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How to See Your Startup Through The Eyes of Investors

How to See Your Startup Through The Eyes of Investors

Rodney Brooks, who founded iRobot, had the idea of building a low cost robot that would collaborate with blue collar workers. The robot -- to be built by his startup, Rethink Robotics -- would be safe, intelligent, cheap, and flexible. What made his idea unique was an analogy he drew between computers and robots. He argued that the adoption of his blue collar robot would be similar to the way white collar workers changed their buying behavior when PCs were introduced. Just as PCs boosted the efficiency of white collar workers compared to mainframes, his robots would boost the productivity of blue collar workers, which would bring more manufacturing jobs back the U.S.

The approach convinced VCs who gave $62 million to help fund the startup.

If you want to raise venture capital, the first thing you must do is see your startup through the eyes of potential investors. Here are five tips that will help you connect with those investors:

1. Identify the right audience because each investor has different likes and dislikes. You should research potential investors before you talk with them so that your company fits the stage -- early, middle or late -- and the industry that the investor prefers.

2. Get an introduction through a trusted source. You should seek an introduction through the CEO of a potential investor's current or former portfolio companies.

3. Have a brief PowerPoint deck that tells a story in non-technical terms. Your deck should address your venture's team, market opportunity, need for the product and its value to the customer, its position relative to the competition, how much capital you'll need to build the company, and a financial plan.

4. Be intellectually honest rather than answer every question. You should quickly admit you don't know rather than try to bluff.

5. Adapt to feedback. You should listen to feedback, absorb its intent and revise your pitch accordingly.

In order for this flurry of activity to have meaning, you will have to answer two fundamental questions the right way:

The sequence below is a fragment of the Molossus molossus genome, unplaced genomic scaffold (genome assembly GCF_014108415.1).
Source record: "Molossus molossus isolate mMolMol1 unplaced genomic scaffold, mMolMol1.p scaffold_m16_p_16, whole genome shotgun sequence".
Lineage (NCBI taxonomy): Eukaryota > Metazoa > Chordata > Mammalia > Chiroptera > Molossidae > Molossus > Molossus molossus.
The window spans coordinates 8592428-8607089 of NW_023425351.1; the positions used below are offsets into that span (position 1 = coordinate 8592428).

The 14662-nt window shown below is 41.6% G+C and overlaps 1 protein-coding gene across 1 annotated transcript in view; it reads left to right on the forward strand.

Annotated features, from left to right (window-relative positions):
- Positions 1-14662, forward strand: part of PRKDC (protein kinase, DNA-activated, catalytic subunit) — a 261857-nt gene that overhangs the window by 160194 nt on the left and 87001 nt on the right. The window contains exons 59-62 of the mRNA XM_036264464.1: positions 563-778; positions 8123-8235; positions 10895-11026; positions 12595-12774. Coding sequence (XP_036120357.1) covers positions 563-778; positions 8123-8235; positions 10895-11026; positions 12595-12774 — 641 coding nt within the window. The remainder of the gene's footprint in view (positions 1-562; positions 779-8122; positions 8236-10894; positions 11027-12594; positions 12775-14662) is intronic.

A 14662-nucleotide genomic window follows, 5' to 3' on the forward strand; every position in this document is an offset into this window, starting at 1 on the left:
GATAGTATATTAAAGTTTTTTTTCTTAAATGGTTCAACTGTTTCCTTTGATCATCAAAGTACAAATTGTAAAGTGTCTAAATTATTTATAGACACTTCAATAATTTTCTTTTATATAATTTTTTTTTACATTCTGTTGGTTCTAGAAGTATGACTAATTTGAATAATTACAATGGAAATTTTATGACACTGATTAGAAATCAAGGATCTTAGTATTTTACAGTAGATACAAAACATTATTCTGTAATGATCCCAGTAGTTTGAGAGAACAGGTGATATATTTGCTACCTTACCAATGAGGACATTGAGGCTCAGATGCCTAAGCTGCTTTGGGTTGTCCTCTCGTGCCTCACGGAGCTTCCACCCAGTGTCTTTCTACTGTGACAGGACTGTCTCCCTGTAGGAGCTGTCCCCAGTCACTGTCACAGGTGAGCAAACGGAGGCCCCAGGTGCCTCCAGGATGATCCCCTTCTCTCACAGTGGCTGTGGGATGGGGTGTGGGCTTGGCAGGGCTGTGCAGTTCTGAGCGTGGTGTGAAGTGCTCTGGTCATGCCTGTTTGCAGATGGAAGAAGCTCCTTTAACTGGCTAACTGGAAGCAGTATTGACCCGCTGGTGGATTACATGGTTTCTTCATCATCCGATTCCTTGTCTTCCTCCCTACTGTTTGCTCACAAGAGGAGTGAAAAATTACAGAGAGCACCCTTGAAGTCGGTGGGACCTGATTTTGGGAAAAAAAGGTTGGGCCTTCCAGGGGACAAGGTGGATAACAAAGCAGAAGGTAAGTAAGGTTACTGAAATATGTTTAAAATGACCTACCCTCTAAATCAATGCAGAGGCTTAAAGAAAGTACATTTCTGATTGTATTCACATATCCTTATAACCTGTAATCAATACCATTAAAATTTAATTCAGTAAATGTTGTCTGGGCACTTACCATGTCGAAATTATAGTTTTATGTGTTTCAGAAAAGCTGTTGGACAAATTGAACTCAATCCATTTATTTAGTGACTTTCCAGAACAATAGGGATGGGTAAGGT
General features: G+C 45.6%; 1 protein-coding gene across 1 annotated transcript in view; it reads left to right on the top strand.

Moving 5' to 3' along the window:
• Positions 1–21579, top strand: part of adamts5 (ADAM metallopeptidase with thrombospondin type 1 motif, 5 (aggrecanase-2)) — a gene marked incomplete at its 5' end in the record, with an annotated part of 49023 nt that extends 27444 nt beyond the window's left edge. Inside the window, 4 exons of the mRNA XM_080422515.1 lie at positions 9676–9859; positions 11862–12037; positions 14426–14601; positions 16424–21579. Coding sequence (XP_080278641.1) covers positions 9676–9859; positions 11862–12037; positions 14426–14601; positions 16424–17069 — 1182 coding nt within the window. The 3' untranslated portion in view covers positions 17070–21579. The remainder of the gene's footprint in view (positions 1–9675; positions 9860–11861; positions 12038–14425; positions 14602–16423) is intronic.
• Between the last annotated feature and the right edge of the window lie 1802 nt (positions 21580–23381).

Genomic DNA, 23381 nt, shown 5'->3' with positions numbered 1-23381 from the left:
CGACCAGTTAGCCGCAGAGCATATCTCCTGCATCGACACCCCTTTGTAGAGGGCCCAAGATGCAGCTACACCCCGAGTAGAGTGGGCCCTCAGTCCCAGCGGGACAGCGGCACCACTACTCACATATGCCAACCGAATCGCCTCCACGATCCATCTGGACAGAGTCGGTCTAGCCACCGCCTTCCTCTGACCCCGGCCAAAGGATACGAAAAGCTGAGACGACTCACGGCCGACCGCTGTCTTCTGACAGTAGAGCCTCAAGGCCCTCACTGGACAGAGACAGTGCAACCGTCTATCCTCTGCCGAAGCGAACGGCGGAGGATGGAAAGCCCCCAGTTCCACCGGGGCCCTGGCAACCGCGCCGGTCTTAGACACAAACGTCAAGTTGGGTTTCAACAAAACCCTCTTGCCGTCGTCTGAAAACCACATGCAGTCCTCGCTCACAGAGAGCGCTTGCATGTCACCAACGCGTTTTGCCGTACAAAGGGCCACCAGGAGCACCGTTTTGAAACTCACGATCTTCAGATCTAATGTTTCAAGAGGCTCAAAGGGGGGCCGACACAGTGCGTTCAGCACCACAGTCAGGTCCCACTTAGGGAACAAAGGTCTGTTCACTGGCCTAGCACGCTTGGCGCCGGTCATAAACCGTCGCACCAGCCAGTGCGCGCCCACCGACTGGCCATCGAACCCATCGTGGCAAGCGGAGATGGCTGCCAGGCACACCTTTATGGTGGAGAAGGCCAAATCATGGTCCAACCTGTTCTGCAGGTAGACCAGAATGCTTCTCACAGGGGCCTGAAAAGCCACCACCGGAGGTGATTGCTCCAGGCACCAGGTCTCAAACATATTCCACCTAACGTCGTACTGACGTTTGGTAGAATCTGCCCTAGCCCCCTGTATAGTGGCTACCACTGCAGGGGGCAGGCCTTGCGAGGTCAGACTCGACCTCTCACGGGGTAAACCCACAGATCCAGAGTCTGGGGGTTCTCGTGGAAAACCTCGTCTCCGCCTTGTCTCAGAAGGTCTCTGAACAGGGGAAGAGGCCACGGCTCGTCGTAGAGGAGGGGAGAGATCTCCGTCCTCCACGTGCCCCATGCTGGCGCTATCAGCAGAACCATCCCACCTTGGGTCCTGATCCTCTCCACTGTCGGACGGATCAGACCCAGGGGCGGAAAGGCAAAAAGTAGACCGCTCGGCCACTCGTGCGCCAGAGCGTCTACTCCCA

Are you a great startup CEO?
VCs spend time with a few dozen entrepreneurs who display the right characteristics. If you are energetic, inspirational, smart, hardworking, honest and magnetic, meaning people want to help you, then you have some of the right characteristics. 

But you also need to be tireless in pursuit of market share. Great startup CEOs are driven, relentless, have a vision and want to disrupt a market.

Before you ask them to write you a check, spend enough time with potential investors to show them -- based on your experiences in college, sports or family life -- that you have all these traits.

How do you plan to disrupt a big market?
If you can prove to an investor that you are a great CEO, you're about half way there. Your next challenge is to make the case that you can build a startup that will get big fast so they can generate a return on their investment.

To do that, you will need to convince a VC that your venture targets a strong market with a valuable product. It follows logically, that a combination of these two factors could mean your product will gain share rapidly in a fast-growing market -- and that would give the VC a return on investment.

What is a strong market? It is big and growing fast or ready for a new product that will generate a rapid spike in demand. Doing that means finding customers that have a history of adopting new technologies quickly who your startup can reach without spending too much money.

And like Rethink Robotics demonstrates, a valuable product is based on unique insight, difficult for competitors to replicate, maintains intellectual property rights and delivers clear value to the customer.

To assess whether your venture has what it takes, ask yourself whether you have a vision for how your startup's market will evolve. If you can convince the investor that the answer to both questions is yes, they will be eager to invest.
 

The author is an Entrepreneur contributor. The opinions expressed are those of the writer.

Peter Cohan is president of Peter S. Cohan & Associates a management consulting and venture capital firm. He is the author of Hungry Start-up Strategy: Creating New Ventures with Limited Resources and Unlimited Vision (Berrett-Koehler, 2012).

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